The media bemoaned Liverpool’s sloppy finishing and ongoing defensive frailties as the Reds were held to a 2-2 draw by Sevilla on Wednesday night.
Liverpool will rue Roberto Firmino’s missed penalty in the first half, which would have given a two-goal cushion and opened up a completely different game.
Instead, Sevilla, who took the lead through Wissam Ben Yedder before Firmino and Mohamed Salah turned the game around, hung onto the contest and grabbed a point through Joaquin Correa.
It was a disappointing result given the amount of chances and dominance the Reds enjoyed, but there were numerous positives and a point is far from a disaster.
Here’s how the media assessed events at Anfield.
The watching journalists felt the match perfectly illustrated the good and bad traits of Klopp’s Liverpool, and provided a mixture of thoughts on various aspects of the Reds’ performance.
The Mirror’s David Maddock wrote:
“This was the contest that summed the current vintage of Liverpool so perfectly…potentially devastating at both ends.”
Summing up the display, Melissa Reddy, for Goal, assessed:
“Liverpool were too effortlessly dissected at one end and not ruthless enough at the other.”
On the general performance, ESPN’s Mark Ogden felt Liverpool’s lack of European experience showed:
“Perhaps Liverpool’s absence from Europe last season showed, maybe their lack of Champions League football in recent years was another factor, because they were naive at times.”
The Mail’s Dominic King was among those to praise the response to going behind:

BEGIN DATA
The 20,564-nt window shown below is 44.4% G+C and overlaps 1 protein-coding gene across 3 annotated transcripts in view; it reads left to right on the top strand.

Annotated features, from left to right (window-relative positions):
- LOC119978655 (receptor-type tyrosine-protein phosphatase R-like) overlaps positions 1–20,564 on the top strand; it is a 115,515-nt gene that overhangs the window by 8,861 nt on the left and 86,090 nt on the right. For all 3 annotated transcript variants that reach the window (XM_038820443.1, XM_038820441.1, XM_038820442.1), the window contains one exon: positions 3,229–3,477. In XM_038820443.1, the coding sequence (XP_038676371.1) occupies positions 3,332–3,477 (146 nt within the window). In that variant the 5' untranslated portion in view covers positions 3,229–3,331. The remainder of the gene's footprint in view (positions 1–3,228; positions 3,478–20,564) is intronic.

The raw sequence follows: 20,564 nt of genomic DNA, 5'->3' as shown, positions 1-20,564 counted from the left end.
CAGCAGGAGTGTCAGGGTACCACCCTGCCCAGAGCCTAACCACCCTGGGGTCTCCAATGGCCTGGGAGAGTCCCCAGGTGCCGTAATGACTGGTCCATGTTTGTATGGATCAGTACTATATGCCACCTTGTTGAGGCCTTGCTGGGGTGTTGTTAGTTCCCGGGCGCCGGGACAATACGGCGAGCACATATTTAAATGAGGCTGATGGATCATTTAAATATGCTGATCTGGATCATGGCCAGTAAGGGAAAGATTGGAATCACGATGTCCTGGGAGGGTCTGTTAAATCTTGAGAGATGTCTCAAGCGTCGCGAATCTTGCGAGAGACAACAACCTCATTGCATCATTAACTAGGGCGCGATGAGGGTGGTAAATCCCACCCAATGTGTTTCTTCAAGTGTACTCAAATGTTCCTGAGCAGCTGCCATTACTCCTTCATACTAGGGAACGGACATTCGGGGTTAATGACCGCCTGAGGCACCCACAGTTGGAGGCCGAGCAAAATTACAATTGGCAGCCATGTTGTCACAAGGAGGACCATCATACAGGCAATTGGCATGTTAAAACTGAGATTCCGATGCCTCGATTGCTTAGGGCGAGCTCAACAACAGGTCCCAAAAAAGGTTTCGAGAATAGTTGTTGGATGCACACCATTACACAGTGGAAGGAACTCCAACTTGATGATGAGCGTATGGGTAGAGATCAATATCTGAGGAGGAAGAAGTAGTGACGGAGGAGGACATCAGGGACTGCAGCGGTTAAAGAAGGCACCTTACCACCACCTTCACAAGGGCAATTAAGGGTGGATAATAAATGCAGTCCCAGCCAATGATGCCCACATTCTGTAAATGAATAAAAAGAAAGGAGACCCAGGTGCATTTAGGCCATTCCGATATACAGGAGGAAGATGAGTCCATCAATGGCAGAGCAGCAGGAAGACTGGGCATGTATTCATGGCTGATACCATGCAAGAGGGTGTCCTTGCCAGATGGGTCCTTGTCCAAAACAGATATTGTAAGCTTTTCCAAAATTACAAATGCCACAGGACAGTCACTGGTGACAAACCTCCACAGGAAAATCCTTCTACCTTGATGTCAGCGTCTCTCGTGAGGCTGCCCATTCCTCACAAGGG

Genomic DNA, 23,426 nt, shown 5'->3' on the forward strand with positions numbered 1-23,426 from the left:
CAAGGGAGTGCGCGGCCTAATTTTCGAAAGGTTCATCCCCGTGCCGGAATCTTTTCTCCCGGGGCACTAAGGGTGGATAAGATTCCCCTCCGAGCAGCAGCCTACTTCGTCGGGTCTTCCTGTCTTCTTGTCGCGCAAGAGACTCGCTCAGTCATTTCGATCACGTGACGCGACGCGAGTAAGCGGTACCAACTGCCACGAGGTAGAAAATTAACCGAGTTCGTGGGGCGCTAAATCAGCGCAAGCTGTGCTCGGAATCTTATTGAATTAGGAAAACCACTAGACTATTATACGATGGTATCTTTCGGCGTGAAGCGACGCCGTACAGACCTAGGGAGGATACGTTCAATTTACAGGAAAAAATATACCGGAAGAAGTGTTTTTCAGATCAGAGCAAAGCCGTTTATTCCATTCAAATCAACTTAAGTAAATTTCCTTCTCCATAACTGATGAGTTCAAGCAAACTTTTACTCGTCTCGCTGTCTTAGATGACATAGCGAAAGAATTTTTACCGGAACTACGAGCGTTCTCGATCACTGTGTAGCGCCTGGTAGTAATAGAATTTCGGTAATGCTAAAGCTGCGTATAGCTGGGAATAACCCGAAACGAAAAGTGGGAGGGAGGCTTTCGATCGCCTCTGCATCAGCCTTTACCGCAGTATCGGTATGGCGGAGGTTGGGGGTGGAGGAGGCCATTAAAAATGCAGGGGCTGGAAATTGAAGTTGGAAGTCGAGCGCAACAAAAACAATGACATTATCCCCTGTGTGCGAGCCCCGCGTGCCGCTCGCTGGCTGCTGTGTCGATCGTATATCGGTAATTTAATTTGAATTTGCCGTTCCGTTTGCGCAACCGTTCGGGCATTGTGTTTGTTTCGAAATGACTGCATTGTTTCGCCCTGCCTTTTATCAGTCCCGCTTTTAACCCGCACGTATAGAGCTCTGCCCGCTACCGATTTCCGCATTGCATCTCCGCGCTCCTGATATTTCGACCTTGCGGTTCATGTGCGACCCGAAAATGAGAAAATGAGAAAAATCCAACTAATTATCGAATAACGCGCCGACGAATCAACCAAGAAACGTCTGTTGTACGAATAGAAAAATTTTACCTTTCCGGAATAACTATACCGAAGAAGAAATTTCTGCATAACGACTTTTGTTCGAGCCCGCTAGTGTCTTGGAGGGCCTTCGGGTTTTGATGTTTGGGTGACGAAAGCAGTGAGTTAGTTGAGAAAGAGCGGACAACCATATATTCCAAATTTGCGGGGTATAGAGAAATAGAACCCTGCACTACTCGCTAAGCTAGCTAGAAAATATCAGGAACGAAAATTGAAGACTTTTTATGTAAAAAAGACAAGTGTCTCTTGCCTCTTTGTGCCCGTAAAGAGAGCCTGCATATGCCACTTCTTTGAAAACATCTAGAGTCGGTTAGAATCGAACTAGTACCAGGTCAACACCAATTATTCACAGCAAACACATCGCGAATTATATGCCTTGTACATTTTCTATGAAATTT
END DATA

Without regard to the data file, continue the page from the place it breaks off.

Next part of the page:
“Finding themselves behind so early on could have been the trigger for an evening of toil and you could not help but think back three years to when they were last in this competition and ended up being eliminated in the feeblest manner.
“One thing you can say with certainty, though, is that this Liverpool team is infinitely better equipped to progress on this stage.”
The Telegraph’s Paul Hayward was impressed by the Reds’ “relentless positivity”:
“The abiding memory from this opening Group E fixture is that Liverpool were relentlessly positive. This level of enthusiasm is Klopp’s religion.
“The big question is how far it can take them. Not far enough, if they defend less well than they attack.”
Meanwhile, ESPN’s Dave Usher was disappointed by the second-half performance:
“The second-half performance failed to match what went before. It started well enough but when the third goal didn’t arrive the Merseysiders quickly ran out of ideas and poor defending once again proved their undoing.”
Reporters expressed disappointment at the complete lack of any improvement with the continuing defensive issues, with some feeling that failure to address it could derail the season entirely.
The Independent’s Mark Critchley bemoaned Liverpool’s individual errors:
“While the mauling at Manchester City was put down as a collective failing, Sevilla’s goals here were products of the individual errors that have blighted Liverpool’s defence for some years now.